Richard D. Waters of University of San Francisco and Holly Ott of Penn State University conducted an exhaustive and innovative study of the affect of CSR programs on customers’ perceptions of the sponsoring organizations: Testing For-Profit and Nonprofit Organizations’ CSR…. Attendees at three San Francisco Bay Area festivals were interviewed about their responses to CSR messaging. Results showed that reputation is enhanced when nonprofits use the Web, but not with for-profits. In the for-profit world, messages delivered via traditional (non-Web) media were more credible and believable than messages on the Web.
- If you’re a nonprofit, Facebook and blogs will enhance your reputation and your believability.
- If you’re a for-profit organization and want to use CSR to improve your credibility and reputation, stick to direct mail and traditional news stories.
Not communicating about your CSR is not an option.
A study by Sun Lee, Weiwu Zhang, and Alan Abitol of Texas Tech University explored how corporations are generating social capital in their communities: What Is the Value of Corporate Social Responsibility to the Community? Their hypotheses was that if a consumer is aware of what an organization is doing in a community, that consumer would have a stronger relationship with the company. They surveyed 394 customers of a major mid-western grocery store chain that had well-developed CSR programs. It turns out that communicating your CSR efforts is essential if you want the public to be aware and participate in whatever it is you’re doing. More significantly, the results confirmed that customers that engage in CSR programs have stronger relationships with the organization. In fact, the cycle continues, because consumers with strong relationships with the company helped foster other customers’ engagement.
There’s a fine line between CSR and activism.
Another study explored what happens when a CSR program evolves into its own activist program. Derek Moscato of the University of Oregon explored outdoor clothing company Patagonia’s sponsorship of Dam Nation, a documentary about the health of rivers in the U.S.: When CSR Evolves Into Environmental Activism: A case study of Patagonia’s DamNation…. Rather than just underwriting the film, Patagonia fused CSR with activism and engaged their customers in what became a social movement around rivers in America. By taking a very active and visible role, the CEO drove the project and as a result was able to engage the media for maximum impact. The effort was particularly effective in spreading the brand name and mission into communities that were directly affected by dams and rivers.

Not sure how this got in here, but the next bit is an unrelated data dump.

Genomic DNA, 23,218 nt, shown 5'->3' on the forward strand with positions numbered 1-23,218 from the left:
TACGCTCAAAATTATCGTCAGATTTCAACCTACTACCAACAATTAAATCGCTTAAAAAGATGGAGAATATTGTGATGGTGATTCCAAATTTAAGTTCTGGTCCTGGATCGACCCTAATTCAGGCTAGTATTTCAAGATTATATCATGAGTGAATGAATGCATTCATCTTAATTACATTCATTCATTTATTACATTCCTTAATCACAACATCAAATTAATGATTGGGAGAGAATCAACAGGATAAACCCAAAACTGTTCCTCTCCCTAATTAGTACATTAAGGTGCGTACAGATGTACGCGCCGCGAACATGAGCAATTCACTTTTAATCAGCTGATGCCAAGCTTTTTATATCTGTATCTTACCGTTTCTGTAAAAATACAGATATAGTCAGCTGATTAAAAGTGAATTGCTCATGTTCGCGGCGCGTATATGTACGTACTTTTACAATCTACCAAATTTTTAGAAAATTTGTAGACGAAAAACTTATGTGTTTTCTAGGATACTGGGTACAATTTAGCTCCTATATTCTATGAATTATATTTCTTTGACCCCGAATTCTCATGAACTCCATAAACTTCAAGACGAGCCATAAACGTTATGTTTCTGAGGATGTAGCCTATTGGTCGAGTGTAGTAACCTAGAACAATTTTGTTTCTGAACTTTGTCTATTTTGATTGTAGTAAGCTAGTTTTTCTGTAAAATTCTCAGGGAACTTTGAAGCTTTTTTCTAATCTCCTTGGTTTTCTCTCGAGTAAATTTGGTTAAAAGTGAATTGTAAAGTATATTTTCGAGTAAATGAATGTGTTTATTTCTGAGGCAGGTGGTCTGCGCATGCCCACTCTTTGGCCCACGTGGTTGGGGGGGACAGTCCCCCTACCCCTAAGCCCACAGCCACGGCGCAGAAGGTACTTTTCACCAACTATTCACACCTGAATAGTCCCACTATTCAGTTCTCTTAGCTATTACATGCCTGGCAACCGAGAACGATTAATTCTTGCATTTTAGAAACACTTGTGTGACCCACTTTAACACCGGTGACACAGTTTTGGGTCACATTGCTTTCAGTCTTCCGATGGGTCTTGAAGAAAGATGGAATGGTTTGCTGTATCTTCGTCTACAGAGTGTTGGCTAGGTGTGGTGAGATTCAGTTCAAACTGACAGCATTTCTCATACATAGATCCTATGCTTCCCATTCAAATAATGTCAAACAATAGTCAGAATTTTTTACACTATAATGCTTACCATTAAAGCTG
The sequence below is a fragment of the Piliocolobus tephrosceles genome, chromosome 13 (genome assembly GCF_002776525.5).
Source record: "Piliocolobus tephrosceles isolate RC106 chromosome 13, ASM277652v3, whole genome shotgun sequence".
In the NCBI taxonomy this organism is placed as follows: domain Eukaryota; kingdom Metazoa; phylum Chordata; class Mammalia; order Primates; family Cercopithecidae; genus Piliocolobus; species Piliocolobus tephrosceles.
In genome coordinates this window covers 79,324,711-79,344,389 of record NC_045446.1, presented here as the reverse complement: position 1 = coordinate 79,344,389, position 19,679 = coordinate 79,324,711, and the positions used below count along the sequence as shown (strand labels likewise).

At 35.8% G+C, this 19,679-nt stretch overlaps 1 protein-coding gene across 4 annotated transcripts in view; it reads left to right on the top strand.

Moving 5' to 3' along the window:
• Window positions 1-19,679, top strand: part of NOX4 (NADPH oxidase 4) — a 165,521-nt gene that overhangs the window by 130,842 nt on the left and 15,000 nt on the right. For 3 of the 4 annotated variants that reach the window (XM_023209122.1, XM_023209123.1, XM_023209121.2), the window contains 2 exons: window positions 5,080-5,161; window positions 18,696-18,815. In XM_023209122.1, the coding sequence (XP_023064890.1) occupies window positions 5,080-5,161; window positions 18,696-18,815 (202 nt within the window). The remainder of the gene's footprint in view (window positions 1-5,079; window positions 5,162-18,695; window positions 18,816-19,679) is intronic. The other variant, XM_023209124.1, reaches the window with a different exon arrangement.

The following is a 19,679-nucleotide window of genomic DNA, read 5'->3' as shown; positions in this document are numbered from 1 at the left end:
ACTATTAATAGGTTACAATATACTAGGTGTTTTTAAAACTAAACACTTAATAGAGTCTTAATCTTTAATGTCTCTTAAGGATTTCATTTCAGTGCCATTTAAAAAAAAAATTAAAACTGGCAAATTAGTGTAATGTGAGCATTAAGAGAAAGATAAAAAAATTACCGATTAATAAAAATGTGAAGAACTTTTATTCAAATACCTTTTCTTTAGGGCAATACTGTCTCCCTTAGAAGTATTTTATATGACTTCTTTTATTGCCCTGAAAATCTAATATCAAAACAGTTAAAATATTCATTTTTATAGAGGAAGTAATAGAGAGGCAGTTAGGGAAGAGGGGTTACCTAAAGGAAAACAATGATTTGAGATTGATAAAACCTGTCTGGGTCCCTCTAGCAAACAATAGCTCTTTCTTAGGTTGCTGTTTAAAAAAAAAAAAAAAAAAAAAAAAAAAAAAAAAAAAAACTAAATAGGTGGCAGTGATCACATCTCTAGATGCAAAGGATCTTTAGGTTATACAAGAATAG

Long term commitment to consistent messaging pays off.
Finally, Robert L. Heath and Jaesub Lee, of the University of Houston, and Michael J. Palenchar and Laura Lemon, of the University of Tennessee, revealed the latest results of an 18-year study on the impact of the Wally Wise Guy campaign, an industry-based campaign designed to instruct community members how to respond in case of an emergency: Sustained, Industry-Based Risk Communication and the Wally Wise Guy Campaign…. A cartoon turtle named Wally Wise Guy has been used for the past 18 years to teach community members to shelter in place in the event of a chemical emergency. The program was initially launched by the City of Deer Park, Texas, home to a number of large chemical companies.
The researchers learned that while the program was initially targeted at kids, sustained communications enabled it to reach secondary target audiences as well, including parents and other adults. The program increased the likelihood that community members actually would shelter in place and follow instructions in a crisis. Results showed that the multiplicity of tactics significantly contributed to the success of the program. Additionally, they found that the program increased trust in the chemical industry as well as in the stores that participated in the program, including Walmart. Key to the research was that they compared their results to communities that did not participate in the program. Findings include a 30% decline in parents who would want to leave their shelter to go pick up their kids, or are likely to flee. ∞
Thanks to Georgie Pauwels for the image.